According to the American Cancer Society, much of the suffering and death from cancer could be prevented by increasing the use of established screening tests and addressing lifestyle factors such as tobacco use, diet and physical activity. To respond to this claim, Des Moines University Continuing Medical Education has joined the American Cancer Society, the Iowa Cancer Consortium, John Stoddard Cancer Center, Mercy Cancer Center-Des Moines and the Iowa Department of Public Health to obtain grant funding for an ongoing partnership focused on connecting health care providers with screening and surveillance guidelines, up-to-date and high-quality screening methods, professional and effective communication skills and palliative care resources.
A prominent goal of this long-term partnership is to reach a colorectal cancer screening rate of 80 percent in Iowa by 2018. Educational activities are held regularly and are open to members of the DMU community as well as local health care providers and the public. Below is a brief update on these efforts. Recordings of these activities are accessible via the live links in each paragraph; CME credit may be available for viewing the presentations.
At the first of several related educational activities, last fall DMU CME and the DMU Office of Research welcomed Richard Wender, M.D., chief cancer control officer at the American Cancer Society. Dr. Wender’s presentation, “Nine Trends that will Determine the Future of Cancer Research in the World,” opened eyes to the vast array of factors that currently influence cancer treatment, research and global efforts related to cancer control.
This spring, DMU hosted Mary Charlton, Ph.D., an epidemiologist and health services researcher at the University of Iowa College of Public Health and the State Health Registry of Iowa. She shared research evaluating the effectiveness of a variety of approaches to increasing colorectal cancer screening rates. She described simple and cost-effective interventions that can be completed at home with little effort, such as a mail-return program for fecal immunochemical testing. View her presentation here.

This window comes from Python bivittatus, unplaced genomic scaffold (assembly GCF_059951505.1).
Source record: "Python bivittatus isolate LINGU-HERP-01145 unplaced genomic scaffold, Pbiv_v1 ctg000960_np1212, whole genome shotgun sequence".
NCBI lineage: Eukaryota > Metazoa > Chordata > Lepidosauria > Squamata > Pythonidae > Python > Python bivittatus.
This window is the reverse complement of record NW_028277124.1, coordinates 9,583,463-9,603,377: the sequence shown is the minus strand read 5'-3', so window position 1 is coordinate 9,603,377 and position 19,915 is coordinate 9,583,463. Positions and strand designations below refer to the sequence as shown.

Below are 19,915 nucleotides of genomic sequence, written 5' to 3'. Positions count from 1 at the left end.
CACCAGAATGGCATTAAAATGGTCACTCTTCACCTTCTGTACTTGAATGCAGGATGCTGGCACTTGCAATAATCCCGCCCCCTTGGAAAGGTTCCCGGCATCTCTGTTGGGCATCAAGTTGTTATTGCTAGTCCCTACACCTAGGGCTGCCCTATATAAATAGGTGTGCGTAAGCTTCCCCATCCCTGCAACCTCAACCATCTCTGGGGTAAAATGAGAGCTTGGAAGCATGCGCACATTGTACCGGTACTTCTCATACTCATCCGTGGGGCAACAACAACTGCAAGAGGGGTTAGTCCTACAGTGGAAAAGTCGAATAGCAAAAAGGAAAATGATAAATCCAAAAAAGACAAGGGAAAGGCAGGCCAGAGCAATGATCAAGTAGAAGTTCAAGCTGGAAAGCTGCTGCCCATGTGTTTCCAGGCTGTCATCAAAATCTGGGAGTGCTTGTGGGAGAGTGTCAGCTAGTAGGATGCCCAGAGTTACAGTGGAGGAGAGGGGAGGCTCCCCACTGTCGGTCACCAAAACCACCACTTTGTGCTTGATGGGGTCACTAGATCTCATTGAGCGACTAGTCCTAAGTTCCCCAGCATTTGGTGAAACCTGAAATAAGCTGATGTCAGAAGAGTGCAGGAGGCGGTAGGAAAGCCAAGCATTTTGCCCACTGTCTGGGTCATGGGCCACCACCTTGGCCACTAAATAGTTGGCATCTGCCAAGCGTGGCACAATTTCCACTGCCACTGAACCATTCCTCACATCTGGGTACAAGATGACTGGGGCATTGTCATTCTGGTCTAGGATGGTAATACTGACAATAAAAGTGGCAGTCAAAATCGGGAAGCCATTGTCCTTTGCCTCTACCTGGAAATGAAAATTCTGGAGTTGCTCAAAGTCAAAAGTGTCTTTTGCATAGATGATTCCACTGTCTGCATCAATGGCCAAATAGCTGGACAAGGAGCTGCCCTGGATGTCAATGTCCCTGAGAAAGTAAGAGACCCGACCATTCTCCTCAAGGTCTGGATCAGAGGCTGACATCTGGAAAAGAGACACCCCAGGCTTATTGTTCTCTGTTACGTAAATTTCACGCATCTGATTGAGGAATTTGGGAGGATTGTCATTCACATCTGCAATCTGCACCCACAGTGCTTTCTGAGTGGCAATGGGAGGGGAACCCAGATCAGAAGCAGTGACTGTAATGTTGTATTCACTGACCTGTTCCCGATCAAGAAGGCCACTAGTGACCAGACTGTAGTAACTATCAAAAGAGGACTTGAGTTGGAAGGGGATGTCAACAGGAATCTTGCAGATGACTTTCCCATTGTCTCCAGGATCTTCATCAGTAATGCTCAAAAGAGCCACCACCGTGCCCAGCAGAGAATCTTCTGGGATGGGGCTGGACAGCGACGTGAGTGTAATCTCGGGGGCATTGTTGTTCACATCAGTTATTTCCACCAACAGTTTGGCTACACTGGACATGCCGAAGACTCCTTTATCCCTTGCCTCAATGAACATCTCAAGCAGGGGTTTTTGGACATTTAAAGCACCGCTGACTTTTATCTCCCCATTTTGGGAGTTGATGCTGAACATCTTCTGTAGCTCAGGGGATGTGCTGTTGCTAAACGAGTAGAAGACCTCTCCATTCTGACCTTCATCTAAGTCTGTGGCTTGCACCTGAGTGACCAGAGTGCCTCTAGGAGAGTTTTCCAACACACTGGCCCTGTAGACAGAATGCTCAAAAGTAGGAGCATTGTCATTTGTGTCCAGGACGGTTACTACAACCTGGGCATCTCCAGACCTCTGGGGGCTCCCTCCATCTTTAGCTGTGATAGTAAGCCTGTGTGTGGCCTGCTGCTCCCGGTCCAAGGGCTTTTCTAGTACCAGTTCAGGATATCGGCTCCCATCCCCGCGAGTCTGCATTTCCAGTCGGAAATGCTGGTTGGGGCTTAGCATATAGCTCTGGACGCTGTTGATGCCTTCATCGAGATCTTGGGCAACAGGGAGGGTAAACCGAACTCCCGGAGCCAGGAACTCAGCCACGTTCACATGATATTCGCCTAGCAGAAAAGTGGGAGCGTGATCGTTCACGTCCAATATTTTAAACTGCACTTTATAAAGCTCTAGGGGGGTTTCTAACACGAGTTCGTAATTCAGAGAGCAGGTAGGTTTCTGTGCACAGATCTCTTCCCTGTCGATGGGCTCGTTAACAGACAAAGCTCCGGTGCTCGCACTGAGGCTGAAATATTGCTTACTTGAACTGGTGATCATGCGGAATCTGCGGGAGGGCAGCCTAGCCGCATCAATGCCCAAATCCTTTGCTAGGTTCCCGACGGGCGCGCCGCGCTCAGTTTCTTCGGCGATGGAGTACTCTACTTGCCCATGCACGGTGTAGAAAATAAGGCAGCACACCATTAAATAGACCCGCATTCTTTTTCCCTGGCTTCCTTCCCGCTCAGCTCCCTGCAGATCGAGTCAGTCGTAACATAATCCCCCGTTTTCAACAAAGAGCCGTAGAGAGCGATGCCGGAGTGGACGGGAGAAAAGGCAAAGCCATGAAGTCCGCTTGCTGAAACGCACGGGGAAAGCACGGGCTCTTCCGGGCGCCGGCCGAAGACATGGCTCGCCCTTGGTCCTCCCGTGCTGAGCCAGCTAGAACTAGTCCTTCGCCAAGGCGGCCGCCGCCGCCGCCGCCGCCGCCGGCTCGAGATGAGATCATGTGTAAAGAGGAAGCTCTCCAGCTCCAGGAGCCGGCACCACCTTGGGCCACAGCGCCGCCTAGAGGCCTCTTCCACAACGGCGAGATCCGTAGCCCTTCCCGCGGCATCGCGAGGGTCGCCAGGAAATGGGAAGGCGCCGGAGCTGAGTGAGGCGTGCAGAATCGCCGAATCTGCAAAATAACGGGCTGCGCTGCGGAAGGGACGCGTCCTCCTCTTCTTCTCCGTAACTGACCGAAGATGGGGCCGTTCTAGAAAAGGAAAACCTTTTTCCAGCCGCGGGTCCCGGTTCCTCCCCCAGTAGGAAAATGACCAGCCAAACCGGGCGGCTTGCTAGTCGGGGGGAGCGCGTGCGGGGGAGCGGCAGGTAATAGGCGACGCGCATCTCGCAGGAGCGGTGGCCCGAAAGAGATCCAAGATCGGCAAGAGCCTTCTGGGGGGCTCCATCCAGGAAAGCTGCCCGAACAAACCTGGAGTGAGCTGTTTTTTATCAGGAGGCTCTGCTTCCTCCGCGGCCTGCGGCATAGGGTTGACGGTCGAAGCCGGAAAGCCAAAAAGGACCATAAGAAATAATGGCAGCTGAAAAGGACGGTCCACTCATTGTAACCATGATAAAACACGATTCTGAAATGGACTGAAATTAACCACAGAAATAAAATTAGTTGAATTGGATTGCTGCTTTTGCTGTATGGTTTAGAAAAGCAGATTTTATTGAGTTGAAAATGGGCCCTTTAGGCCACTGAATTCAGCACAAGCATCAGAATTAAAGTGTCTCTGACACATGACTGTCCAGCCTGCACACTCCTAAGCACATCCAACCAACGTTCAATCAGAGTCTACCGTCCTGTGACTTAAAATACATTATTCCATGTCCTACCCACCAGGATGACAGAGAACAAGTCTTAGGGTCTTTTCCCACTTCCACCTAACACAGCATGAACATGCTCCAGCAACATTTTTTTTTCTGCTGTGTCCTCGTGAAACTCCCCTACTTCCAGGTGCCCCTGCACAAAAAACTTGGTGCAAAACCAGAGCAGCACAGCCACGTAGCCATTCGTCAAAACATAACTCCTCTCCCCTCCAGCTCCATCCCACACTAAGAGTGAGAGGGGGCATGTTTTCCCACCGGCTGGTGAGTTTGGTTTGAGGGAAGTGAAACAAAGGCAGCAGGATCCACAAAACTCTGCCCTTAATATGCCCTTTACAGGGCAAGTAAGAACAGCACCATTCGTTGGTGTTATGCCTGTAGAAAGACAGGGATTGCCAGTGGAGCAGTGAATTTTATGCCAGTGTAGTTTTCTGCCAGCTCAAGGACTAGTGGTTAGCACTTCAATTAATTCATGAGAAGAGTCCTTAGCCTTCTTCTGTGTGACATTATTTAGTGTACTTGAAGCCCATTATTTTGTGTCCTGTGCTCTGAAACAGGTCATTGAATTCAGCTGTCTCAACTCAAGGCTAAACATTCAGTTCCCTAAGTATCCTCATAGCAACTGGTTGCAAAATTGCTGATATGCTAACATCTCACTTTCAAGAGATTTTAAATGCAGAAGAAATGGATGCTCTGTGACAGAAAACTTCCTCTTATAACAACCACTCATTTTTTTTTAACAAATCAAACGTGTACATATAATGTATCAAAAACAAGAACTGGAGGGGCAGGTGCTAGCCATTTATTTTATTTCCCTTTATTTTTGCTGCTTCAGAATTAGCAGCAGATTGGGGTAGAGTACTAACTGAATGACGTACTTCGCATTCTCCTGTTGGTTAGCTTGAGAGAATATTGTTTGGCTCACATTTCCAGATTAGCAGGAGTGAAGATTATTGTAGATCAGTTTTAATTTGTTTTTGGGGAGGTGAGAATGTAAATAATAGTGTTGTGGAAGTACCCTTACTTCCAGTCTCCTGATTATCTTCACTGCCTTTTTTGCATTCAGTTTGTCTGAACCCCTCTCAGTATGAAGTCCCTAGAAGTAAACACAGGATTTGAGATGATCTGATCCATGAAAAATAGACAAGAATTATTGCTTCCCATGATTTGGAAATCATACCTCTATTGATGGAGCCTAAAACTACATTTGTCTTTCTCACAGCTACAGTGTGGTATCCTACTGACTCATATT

As a finale to the educational series, in May DMU hosted Durado Brooks, M.D., M.P.H., the cancer control intervention managing director at the American Cancer Society. Recipient of the Prevent Cancer Foundation’s Laurel Award for National Leadership in cancer prevention and early detection, Dr. Brooks is involved in the creation and implementation of strategies to improve the prevention and early detection of cancer and to reduce cancer disparities. His interactive discussion shed light on methods to improve colorectal cancer screening rates and quality.
The Iowa Get Screened: Colorectal Cancer Program was also involved in the partnership and provides education and awareness of colorectal cancer to all Iowans. Through the colorectal cancer program, participants can receive direct screenings and reduce their risk for colorectal cancer. The program was established in 2009 funded by a grant from the Centers for Disease Control and Prevention with the goal of reducing the incidence, mortality rate and prevalence of colorectal cancer in Iowa.
By joining partners to quell cancer and share information with the DMU community and beyond, Continuing Medical Education is working to enhance health care and fulfill the mission, vision and values of the University. Check the CME event calendar to explore additional educational activities.